Puerto Rico Profile: José Vidro
April 21, 2000
A new season of major league baseball is under way, and as usual, a number of players from Puerto Rico are in the spotlight. In fact, as the national pastime begins its sweeping arc toward the World Series in October, now is an appropriate time to recognize all the great Puerto Rican ballplayers of the past, present, and future.
Looking back, one cannot help but think immediately of "The Great One," Roberto Clemente, whose excellence on the field was only surpassed by the strength of his spirit and the heroism that led to his untimely death. Then there is Orlando Cepeda, who last year became the second Puerto Rican, after Clemente, to enter the Baseball Hall of Fame.
In todays game, several of the biggest stars on the best teams come from Puerto Rico. This year, there are 33 Puerto Rican-born athletes on the rosters of 19 major league teams. These players have come from cities and towns such as San Juan, Ponce, Vega Baja, and Salinas to become stars in places like New York, Atlanta, Detroit, Texas, and Cleveland. Many of them are household names.
Ivan "Pudge" Rodriguez, the catcher for the Texas Rangers, was the American League MVP last year. His former teammate, Juan Gonzalez, now a Detroit Tiger, won that title in 1996. Bernie Williams led the New York Yankees to three championships in four years, twice defeating the team with the best record of the decade, the Atlanta Braves, with their stand-out catcher Javy Lopez. The Alomar Brothers, Sandy, Jr., and Roberto, hold court in Cleveland, following in the footsteps of their father, major leaguer Sandy Alomar, Sr.
Who, then, will be the great Puerto Rican baseball players of the future? Only time will tell, but there are some indications of who might be destined for stardom. José Vidro, the second baseman for the Montreal Expos, could be the player to watch.
Originally from Mayagüez, the 25-year-old, switch-hitting Vidro was drafted in 1992 by the Expos, a team with a small market but an excellent farm system. Pedro Martinez, now the pitching ace of the Boston Red Sox, came up in the Expos organization, along with all-stars Larry Walker, Moises Alou, and John Wetteland. All of these players, however, left Montreal for the greener pastures of big-time franchises and enormous salaries.
In his years with the Expos, Vidro has developed into a solid young player with a great deal of potential. Without much fanfare or media attention, he has made himself into a key element of the Expos offense, as well as a reliable defender. He was first called up to the major leagues on June 6, 1997. That year he made appearances in 67 games, batting .249. In 1998, he played in 83 games but only batted .220.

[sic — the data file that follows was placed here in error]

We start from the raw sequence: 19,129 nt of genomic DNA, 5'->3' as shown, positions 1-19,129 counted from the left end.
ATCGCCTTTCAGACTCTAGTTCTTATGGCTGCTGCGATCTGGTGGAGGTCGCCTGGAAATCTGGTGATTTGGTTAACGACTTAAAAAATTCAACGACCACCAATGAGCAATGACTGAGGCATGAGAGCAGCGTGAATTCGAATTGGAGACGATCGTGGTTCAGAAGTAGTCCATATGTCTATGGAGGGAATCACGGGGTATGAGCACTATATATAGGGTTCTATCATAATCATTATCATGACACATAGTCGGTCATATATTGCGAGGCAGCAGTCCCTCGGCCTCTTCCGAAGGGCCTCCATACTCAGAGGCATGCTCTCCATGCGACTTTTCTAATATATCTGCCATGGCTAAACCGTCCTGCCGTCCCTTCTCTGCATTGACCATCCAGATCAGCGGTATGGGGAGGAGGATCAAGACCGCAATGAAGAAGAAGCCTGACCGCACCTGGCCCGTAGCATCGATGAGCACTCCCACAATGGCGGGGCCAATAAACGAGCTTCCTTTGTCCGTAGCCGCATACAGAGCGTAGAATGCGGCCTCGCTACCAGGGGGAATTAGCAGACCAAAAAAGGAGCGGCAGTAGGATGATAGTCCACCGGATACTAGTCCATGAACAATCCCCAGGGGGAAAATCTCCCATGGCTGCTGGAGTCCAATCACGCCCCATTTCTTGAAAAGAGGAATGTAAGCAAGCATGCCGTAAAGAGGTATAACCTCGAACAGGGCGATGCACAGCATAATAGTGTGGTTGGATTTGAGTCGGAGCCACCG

In the winter of 1998-99, however, José Vidro emerged as a major talent. Playing for the Ponce Lions in the Puerto Rico Winter League, he dominated opposing pitchers, batting .417 with 10 home runs and 30 runs batted in. With the highest batting average of anyone in the league since Edgar Martinez in 1990, he was the unanimous selection as the winter seasons Most Valuable Player.
Vidro returned to Montreal in the spring of 1999 with the same power and confidence that he had displayed in Ponce. ESPN called him "the Expos most pleasant surprise," a player who had "developed confidence in his ability to drive the ball and looked to do so whenever he got ahead in the count." Even though he was bogged down by injuries and fatigue at the end of the season, Vidro still batted .304 for the year, hitting 12 homers and driving in 59 runs.
This past winter, Vidro did not have quite as much success as the year before, but he remained one of the top hitters in the league, with a .315 average.
As the 2000 season gets under way, this may be the year when José Vidro will become the next Puerto Rican star. Early scouting reports did not seem overly optimistic. However, Vidro appears to be proving his critics wrong. Although the season is still young, his .423 batting average is one of the best in the National League. Hitting second, he is also among the league leaders in runs scored, a crucial statistic for batters at the top of the order. He has driven in 7 runs so far and hit 3 balls out of the park.
In fact, Vidro hit his first two home runs of the season in one game on Tuesday, April 11. Even his manager, Felipe Alou, was shocked by the performance. "He put on quite a show," Alou said the next day. "He surprised me the way he hit the balls. We know he has the power to pull the ball, but that second homer was the first time he showed power to straight-away center."
Despite his promising numbers and impressive play, José Vidro remains a relative unknown. If, however, he continues to develop as he has over the past few years, it will not be long before he steps out of the shadows of anonymity into the spotlight of stardom. A pre-season scouting report about the Montreal Expos called them "an exciting young team with a chance to be very good pretty soon." The same thing could be said about José Vidro, whose emerging greatness may be the key to the success of his team, and to the continuing legacy of Puerto Ricos baseball heroes.